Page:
The Coalition retains a lead over Labor but the surge in support for the government in the wake of Malcolm Turnbull’s elevation to the prime ministership appears to have peaked, today’s Essential Report shows.
The Coalition’s primary vote remains on 44%, well above the 40% it was stuck at under Tony Abbott, but Labor’s primary vote has now recovered a point to 35%. With the Greens remaining on 10%, the Coalition’s lead on a fortnightly rolling average basis is 51%-49%, down from 52%-48% last week. With political normality only just returning, it’s too soon to draw conclusions about the impact of Turnbull; the immediate “sugar hit” effect of his ascension was never going to last, but Coalition supporters might feel somewhat puzzled that a Prime Minister with such a big lead as preferred PM and with such strong approval ratings hasn’t lifted the government’s stocks higher.
There’s strong support among voters for the Trans-Pacific Partnership, but even stronger opposition to the investor-state dispute settlement (ISDS) that forms a key part of the secret deal Australia locked itself into last week. Forty-nine per cent of voters support Australia signing the TPP compared to 16% who disapprove, with Greens voters the only group opposed to it, 34% to 21%. But voters think multinational corporations will be the biggest winners from the TPP, with 57% saying they’ll benefit a lot or some, compared to 47% who say Australian businesses will benefit a lot or some; 32% who say Australian workers and 31% who say small businesses.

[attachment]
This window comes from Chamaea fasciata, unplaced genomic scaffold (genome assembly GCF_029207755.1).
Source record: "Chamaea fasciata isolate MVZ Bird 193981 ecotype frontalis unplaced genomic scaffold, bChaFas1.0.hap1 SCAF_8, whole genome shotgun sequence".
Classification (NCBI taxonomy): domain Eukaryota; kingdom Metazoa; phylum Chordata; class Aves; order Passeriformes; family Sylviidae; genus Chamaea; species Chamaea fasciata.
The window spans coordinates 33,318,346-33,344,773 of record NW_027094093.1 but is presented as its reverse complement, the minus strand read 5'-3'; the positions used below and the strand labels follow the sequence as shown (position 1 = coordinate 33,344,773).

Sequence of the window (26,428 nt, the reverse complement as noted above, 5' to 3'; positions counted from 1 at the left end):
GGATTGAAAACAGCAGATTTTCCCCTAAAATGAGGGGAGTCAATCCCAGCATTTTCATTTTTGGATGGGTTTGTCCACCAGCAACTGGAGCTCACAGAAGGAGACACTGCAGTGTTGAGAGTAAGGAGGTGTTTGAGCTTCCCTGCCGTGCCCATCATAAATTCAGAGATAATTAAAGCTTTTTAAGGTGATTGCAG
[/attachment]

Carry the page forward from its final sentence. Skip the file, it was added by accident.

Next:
But opposition to ISDS, under which companies can sue governments in private international fora for changes in public policy that cost them money, remains very strong, with 62% of voters opposed to it.
Voters also expressed disapproval of the idea floated by new Treasurer Scott Morrison that states allow a greater private sector in the provision of health and education services. While 37% supported private companies providing public transport services and 47% opposed it, that was the least unpopular candidate for private services: prisons rated 33%/50%, water 29%/54%, hospitals 28%/56% and primary schools 25%/58%.
Australians also appear to understand a truth that no major party politician appears willing to admit: that the air campaign against Islamic State that Tony Abbott ostentatiously extended to Syria — famously demanding RAAF airstrikes “by the weekend” ahead of the Canning byelection — has made Australia less safe. Forty-five per cent of voters think it has made Australia less safe, including 20% of voters who think it has made Australia a lot less safe. Just 13% believe the air campaign has made Australia safer. What’s interesting about the response is that partisanship places a minimal role: 46% of Labor voters, 42% of Liberal voters and 48% of Greens voters believe it has made us less safe.